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How Rock Music Shaped ‘Bad Boy’ Chef Anthony Bourdain

A tribute to Anthony Bourdain with a look at his connections to rock music. Plus another Supergroup made up of members of Ozzy’s, AC/DC, and Dio bands. The latest music news is here

June 9, 2018

 

Anthony Bourdain; author, travel program host and onetime chef,  was found dead in a hotel room in France of an apparent suicide by hanging.

The man the Smithsonian Institution called “the original rock star” of the culinary world and “the Elvis of bad boy chefs” was 61 years old.

Bourdain’s connections to music ran deep.

Anthony Bourdain graduated from the Culinary Institute of America in 1978, getting his first work as a cook in New York City just as punk rock was reaching its apex. He was already well acquainted with the music, having embraced the sound and fury of the Stooges, the Ramones and the Dead Boys earlier in the ‘70s, in opposition to the softer sounds the decade had to offer.

In a post he wrote on CNN’s website, Bourdain recalled, “The Stooges’ first album, an antisocial masterpiece of do-it-yourself aggression and raw, nasty, dirty rock ‘n’ roll, came as a welcome emetic. A friend played it for me at his house with the volume down, careful, as we both sensed this stuff was dangerous.”

He would interview Stooges’ frontman Iggy Pop on his CNN program Parts Unknown, and he later recalled their conversation. “Of all the people I’ve met, I’ve never been more intimidated, more anxious, more starstruck than when I met Iggy Pop,” Bourdain said.

 

 

 

 

Anthony Bourdain and travel programs are synonymous; Parts Unknown on CNN, as well as A Cook’s Tour on Food Network and No Reservations on Travel Channel often featured musicians he loved or in which he had interest.

He visited Cleveland in 2007 for No Reservations and treated Ramones drummer Marky Ramone to a tapas dinner at chef Michael Symon’s restaurant.

In a 2016 episode of Parts Unknown, Anthony Bourdain traveled to Nashville to hang out at Third Man Records and visit with Kills singer Alison Mosshart and her drummer in the Dead Weather, Jack White.

 

To put this tragic news in perspective, Anthony Bourdain wrote the recipe for food television, but there is no substitute for him.

 

Bourdain’s No Reservations holiday special in 2007 featured music by Queens of the Stone Age, who would later appear in a 2011 episode. QOTSA’s Josh Homme and ex-Screaming Trees singer Mark Lanegan were responsible for the Parts Unknown theme song.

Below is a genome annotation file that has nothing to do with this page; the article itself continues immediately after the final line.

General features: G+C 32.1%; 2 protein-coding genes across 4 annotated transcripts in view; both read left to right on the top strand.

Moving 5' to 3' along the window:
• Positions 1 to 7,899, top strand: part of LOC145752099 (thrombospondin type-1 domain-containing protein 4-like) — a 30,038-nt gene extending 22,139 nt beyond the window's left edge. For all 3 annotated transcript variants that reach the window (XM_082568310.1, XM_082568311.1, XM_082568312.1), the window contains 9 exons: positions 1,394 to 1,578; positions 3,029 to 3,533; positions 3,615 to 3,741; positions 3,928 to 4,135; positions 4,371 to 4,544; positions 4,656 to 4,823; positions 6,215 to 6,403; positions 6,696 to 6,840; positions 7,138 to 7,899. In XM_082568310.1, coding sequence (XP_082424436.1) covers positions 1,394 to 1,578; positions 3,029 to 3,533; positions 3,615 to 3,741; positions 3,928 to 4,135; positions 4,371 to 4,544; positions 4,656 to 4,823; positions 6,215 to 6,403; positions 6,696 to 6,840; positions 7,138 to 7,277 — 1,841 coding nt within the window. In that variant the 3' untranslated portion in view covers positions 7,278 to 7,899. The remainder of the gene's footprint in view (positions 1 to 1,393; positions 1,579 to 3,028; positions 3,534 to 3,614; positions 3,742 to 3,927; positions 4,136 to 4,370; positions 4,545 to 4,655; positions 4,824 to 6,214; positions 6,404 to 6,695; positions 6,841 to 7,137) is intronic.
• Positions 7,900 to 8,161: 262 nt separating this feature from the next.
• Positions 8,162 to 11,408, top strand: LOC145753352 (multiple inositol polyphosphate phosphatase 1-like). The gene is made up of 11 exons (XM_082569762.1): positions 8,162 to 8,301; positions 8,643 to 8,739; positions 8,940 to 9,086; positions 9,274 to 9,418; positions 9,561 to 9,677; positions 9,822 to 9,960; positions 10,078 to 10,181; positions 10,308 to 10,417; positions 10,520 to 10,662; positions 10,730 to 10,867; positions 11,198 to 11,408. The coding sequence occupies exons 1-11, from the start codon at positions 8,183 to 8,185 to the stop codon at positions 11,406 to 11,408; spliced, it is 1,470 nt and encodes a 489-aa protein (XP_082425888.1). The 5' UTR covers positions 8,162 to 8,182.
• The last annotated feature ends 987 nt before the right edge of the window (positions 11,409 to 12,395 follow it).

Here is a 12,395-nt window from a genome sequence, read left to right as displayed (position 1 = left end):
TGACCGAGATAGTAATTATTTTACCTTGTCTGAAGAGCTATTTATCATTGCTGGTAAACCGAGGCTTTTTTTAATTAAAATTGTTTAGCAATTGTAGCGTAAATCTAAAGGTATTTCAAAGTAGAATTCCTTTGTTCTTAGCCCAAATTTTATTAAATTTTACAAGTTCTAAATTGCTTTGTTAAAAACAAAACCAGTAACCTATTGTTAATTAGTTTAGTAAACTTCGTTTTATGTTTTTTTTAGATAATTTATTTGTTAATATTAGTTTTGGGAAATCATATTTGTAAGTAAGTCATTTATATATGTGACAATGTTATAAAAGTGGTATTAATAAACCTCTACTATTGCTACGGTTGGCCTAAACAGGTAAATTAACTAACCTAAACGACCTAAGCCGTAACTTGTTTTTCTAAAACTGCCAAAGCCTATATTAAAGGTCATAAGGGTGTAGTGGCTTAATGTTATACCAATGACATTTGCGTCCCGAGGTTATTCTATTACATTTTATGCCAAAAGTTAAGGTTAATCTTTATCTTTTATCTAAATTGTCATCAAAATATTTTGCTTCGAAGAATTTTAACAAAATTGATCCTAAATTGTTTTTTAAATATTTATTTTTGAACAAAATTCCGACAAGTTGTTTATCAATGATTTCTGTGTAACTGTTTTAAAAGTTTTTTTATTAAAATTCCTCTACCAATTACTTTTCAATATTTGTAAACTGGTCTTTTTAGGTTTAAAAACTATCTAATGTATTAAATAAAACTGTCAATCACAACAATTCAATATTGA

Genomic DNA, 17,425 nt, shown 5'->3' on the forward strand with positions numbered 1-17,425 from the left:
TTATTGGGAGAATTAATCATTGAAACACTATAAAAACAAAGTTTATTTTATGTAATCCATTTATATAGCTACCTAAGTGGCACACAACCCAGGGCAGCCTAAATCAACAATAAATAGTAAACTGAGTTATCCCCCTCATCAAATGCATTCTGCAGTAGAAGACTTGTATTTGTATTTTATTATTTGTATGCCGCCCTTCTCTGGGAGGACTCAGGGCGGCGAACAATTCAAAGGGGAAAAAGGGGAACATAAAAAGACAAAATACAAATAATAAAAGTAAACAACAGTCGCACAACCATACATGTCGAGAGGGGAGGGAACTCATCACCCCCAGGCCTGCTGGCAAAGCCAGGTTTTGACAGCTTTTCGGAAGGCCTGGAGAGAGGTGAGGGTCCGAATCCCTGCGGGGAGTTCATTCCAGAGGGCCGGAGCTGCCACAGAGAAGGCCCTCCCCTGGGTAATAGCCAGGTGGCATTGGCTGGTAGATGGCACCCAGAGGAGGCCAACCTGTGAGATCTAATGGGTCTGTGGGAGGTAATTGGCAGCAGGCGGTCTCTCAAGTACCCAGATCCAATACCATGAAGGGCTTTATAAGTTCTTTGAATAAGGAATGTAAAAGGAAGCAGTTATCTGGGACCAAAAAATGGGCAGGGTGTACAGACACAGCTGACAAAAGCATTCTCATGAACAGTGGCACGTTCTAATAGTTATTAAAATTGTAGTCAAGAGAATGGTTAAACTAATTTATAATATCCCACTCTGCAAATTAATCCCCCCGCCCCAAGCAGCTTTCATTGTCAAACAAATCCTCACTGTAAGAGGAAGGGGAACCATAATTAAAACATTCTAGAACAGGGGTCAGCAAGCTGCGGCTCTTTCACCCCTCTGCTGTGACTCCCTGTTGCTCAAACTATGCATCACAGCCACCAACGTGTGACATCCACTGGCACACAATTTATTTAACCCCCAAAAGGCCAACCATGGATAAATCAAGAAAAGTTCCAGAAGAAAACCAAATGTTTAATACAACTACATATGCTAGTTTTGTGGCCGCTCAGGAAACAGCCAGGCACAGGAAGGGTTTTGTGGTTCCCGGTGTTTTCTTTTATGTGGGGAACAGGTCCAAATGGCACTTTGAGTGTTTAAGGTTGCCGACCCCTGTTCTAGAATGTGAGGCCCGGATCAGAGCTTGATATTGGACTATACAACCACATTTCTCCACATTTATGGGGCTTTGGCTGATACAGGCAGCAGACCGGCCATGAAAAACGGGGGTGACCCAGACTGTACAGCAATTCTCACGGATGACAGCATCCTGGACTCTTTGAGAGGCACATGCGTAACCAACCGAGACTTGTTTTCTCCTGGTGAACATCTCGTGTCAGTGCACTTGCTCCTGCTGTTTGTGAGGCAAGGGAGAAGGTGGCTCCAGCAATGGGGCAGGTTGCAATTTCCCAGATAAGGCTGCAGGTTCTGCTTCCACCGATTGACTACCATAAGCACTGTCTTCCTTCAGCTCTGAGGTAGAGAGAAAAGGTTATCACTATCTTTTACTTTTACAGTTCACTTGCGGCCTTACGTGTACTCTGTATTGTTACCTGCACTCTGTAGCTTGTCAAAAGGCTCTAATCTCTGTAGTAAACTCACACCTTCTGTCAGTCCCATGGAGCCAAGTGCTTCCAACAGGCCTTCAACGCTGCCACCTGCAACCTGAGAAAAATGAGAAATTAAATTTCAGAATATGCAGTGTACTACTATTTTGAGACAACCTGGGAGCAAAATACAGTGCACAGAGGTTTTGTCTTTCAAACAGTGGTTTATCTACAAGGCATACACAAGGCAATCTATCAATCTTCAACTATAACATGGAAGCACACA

There were more musical guests.

Anthony Bourdain dined on Texas barbecue with Ted Nugent in a 2008 episode of No Reservations, then went back to Nugent’s ranch to help cook dinner for wounded vets. In the same episode, he visited a restaurant owned by Alice Cooper and talked baseball and fatherhood.

Outside the confines of his rather confine-free television work, Bourdain’s tastes in music were somewhat eclectic.

He curated a Spotify playlist of music from the ‘70s for CNN that featured everything from the Stooges, Lou Reed, the New York Dolls, and the Heartbreakers, to Sly & the Family Stone, and Marvin Gaye.

He also gave Rolling Stone a list of his favorite songs, which included Gaye, the Heartbreakers, and the Dolls, but also Curtis Mayfield, and the Brian Jonestown Massacre.

Several musicians and other celebrities posted condolences in the wake of his death.

 

 

Anthony Bourdain artist condolences on Twitter.

Anthony Bourdain condolences on Twitter.

Anthony Bourdain condolences on Twitter

 

Anthony Bourdain is survived by his 11-year-old daughter, Ariane, and his mother, Gladys.

If you are having thoughts of suicide, call the National Suicide Prevention Lifeline at 1-800-273-8255 (TALK), or go to SpeakingOfSuicide.com/resources for a list of additional resources.

 

 

Supergroup Dream Child Announce Debut Album

 

 

A new rock Supergroup, featuring former member of Ozzy Osbourne, AC/DC, and Dio bands announce a new album of music "they don't make anymore."

Dream Child

 

 

Dream Child, a new supergroup made up of former members of Ozzy Osbourne’s band, AC/DC, and Dio, announced that their debut album Until Death Do We Meet Again, will be released on Sept. 14.

The lineup features guitarists Craig Goldy (Dio) and Wayne Findlay (MSG), bassist Rudy Sarzo (Ozzy, Whitesnake, Dio), and drummer Simon Wright (AC/DC, Dio), plus singer Diego Valdez.

When he revealed the band earlier this year, Goldy said he “had been listening to my favorite bands a lot recently, Deep Purple and Rainbow’s Rising album, among others in that style, and had noticed that many people who also love those bands often have the very same comments as one another: They don’t make music like that anymore.”

Goldy explained that he commented, “in passing, [but Frontiers Music president] Serafino [Perugino] asked me a question that would forever shape my future.”

“He simply asked, ‘Well, can you?’ and I said, ‘Yes!’ This album will bring back memories of the days most people have thought were long gone and never to return, yet it is also new and fresh enough to be unique with some unexpected twists and turns.”

The first song released from the album, “You Can’t Take Me Down,” is “about when all the people, circumstances, obstacles, and so forth, that life can throw at us take a turn for the worst,” Goldy said. “And that no matter what, we can and will prevail.”

Listen to the song now.

 

 

 

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